Results tagged “Moon”

Moonglint Over Italy

This soft-focus image from the International Space Station during Expedition 37 shows the Elba-Follonica-Grosseto-Orbetello area of Italy at night, with moonglint on the surrounding waters.

Full Moon Viewed From The Space Station

This image shows a full moon as viewed from the International Space Station (ISS) on 3 January 2015.

Chang'e 5 View of Earth and the Moon

"At 16 o'clock on November 9, the service module carrying the camera in 540,000 km from Earth, at a distance of 920,000 kilometers moon shot clear of the Earth-Moon photo images." 11月9日16时,服务舱携带的相机在距离地球54万公里、距离月球92万公里处拍摄了清晰的地月合影图像。

NASA'S Lunar Reconnaissance Orbiter (LRO) spacecraft has spied a new crater on the lunar surface; one made from the impact of NASA's Lunar Atmosphere and Dust Environment Explorer (LADEE) mission.

MESSENGER's View of Lunar Eclipse

As millions of people observed the total lunar eclipse on October 8, MESSENGER was also watching.

NASA's Lunar Reconnaissance Orbiter (LRO) has provided researchers strong evidence the moon's volcanic activity slowed gradually instead of stopping abruptly a billion years ago.

Lunar Topography

Topography of Earth's moon generated from data collected by the Lunar Orbiter Laser Altimeter, aboard NASA's Lunar Reconnaissance Orbiter, with the gravity anomalies bordering the Procellarum region superimposed in blue.

Using data from NASA's Gravity Recovery and Interior Laboratory (GRAIL), mission scientists have solved a lunar mystery almost as old as the moon itself.

Looking at the Moon's North Pole

The greyscale pattern of dark and light blotches on the Moon is a familiar sight to stargazers. However, there are regions that remained relatively mysterious to us until surprisingly recently - most notably the Moon's polar regions, which astronomers have dubbed 'Luna Incognita', or 'the unknown Moon'.

Our planet has one permanently bound satellite -the Moon-, a likely large number of mini-moons or transient irregular natural satellites, and three temporary natural retrograde satellites or quasi-satellites.

ATV Georges Lemaitre Approaches the ISS

A portion of the International Space Station's Zvezda Service Module with the newly attached "Georges Lemaitre" Automated Transfer Vehicle-5 (ATV-5) is featured in this image photographed by an Expedition 40 crew member onboard the station.

A full moon is featured in this image photographed by an Expedition 40 crew member on the International Space Station.

Space is Dangerous - Be Prepared

Despite their years of training, endless simulations of space flights, and intense study of past flights "we don't know for sure how things are going to work out," said former NASA astronaut Frank Culbertson, a veteran of four shuttle flights and one stint on the International Space Station said at the AIAA SPACE 2014 Forum in San Diego.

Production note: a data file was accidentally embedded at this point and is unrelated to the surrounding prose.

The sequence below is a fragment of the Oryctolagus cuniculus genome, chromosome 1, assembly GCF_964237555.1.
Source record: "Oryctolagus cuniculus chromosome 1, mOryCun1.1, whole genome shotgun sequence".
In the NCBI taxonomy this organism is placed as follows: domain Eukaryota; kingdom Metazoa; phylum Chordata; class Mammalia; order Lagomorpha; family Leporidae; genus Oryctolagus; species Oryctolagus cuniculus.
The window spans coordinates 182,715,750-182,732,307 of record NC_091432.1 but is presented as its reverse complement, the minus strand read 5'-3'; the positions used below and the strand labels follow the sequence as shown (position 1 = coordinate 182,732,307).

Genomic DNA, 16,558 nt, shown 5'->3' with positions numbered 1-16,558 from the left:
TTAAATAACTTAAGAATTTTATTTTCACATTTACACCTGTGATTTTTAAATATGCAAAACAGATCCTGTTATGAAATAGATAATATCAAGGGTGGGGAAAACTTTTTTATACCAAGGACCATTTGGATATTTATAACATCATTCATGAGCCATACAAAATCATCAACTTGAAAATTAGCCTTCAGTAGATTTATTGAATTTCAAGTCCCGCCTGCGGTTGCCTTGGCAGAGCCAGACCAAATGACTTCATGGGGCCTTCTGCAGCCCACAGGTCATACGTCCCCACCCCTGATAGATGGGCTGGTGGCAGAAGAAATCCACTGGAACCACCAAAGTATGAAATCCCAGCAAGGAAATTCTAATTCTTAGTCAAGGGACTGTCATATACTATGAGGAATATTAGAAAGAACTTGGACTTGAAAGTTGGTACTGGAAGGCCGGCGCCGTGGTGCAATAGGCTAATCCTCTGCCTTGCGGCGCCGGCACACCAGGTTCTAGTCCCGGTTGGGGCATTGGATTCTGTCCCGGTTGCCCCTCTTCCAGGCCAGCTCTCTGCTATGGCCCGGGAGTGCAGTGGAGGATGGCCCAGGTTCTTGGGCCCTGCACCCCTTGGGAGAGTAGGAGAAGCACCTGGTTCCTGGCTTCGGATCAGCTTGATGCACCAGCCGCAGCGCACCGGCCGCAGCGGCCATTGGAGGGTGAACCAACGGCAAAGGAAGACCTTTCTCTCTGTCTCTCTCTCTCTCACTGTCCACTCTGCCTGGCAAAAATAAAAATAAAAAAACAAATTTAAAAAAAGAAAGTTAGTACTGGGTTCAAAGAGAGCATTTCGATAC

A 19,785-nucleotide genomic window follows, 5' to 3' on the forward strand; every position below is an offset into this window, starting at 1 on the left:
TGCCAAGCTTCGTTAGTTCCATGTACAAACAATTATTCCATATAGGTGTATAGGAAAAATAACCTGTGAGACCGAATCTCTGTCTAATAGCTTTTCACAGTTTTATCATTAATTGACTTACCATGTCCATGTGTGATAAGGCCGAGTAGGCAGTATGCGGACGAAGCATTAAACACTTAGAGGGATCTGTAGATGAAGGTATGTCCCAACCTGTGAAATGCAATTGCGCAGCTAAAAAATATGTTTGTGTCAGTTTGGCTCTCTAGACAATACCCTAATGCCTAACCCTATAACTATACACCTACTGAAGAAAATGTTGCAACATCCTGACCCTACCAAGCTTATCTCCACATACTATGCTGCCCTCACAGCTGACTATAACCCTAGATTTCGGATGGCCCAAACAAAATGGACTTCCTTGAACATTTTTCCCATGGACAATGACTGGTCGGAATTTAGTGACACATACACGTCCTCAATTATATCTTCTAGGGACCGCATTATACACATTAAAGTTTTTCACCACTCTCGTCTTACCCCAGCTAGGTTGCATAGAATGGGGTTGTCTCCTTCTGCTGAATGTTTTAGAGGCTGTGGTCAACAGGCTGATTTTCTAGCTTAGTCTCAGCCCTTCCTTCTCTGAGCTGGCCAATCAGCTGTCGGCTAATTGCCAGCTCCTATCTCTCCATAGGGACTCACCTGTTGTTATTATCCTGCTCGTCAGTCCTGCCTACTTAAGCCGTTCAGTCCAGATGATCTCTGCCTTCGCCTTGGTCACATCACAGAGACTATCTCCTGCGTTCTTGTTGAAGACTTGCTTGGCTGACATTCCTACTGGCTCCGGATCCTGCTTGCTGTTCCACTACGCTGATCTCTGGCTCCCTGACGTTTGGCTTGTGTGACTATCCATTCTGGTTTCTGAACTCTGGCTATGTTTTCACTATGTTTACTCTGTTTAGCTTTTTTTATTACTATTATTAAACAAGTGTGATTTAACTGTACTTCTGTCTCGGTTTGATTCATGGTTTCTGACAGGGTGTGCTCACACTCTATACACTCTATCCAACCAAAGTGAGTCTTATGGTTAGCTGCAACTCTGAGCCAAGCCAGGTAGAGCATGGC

An international research team has found that there is an extremely soft layer deep inside the Moon and that heat is effectively generated in the layer by the gravity of the Earth.

The lofty Apennine Mountain Range has two prominent peaks near the Apollo 15 landing site: Mt. (Mons) Hadley (relative height ~4km, or 13,000 ft) to the northeast and Mons Hadley Delta (~3.5 km, 11,500 ft high) to the south.

This may look like a work of abstract art, but in reality, it's our Moon and is for science. The Lunar Reconnaissance Orbiter Camera, or LROC, is a system of three cameras mounted on the Lunar Reconnaissance Orbiter (LRO) that capture high resolution photos of the lunar surface.

Ranger 7 took this image, the first picture of the moon by a U.S. spacecraft, on July 31, 1964 at 13:09 UT (9:09 AM EDT), about 17 minutes before impacting the lunar surface.

On July 26, 2014, from 10:57 a.m. to 11:42 a.m. EDT, the moon crossed between NASA's Solar Dynamics Observatory (SDO) and the sun, a phenomenon called a lunar transit.

This Week at NASA: Next Giant Leap

It was 45 years ago that Neil Armstrong took the small step onto the surface of the moon that changed the course of history. The Apollo missions blazed a path for human exploration to the moon and today NASA is taking its Next Giant Leap to near-Earth asteroids, Mars and beyond. As we develop and test the new tools of 21st century spaceflight on the human path to Mars, we once again will change the course of history.

The Moon Eclipses Saturn

What happened to half of Saturn? Nothing other than Earth's Moon getting in the way. As pictured above on the far right, Saturn is partly eclipsed by a dark edge of a Moon itself only partly illuminated by the Sun.

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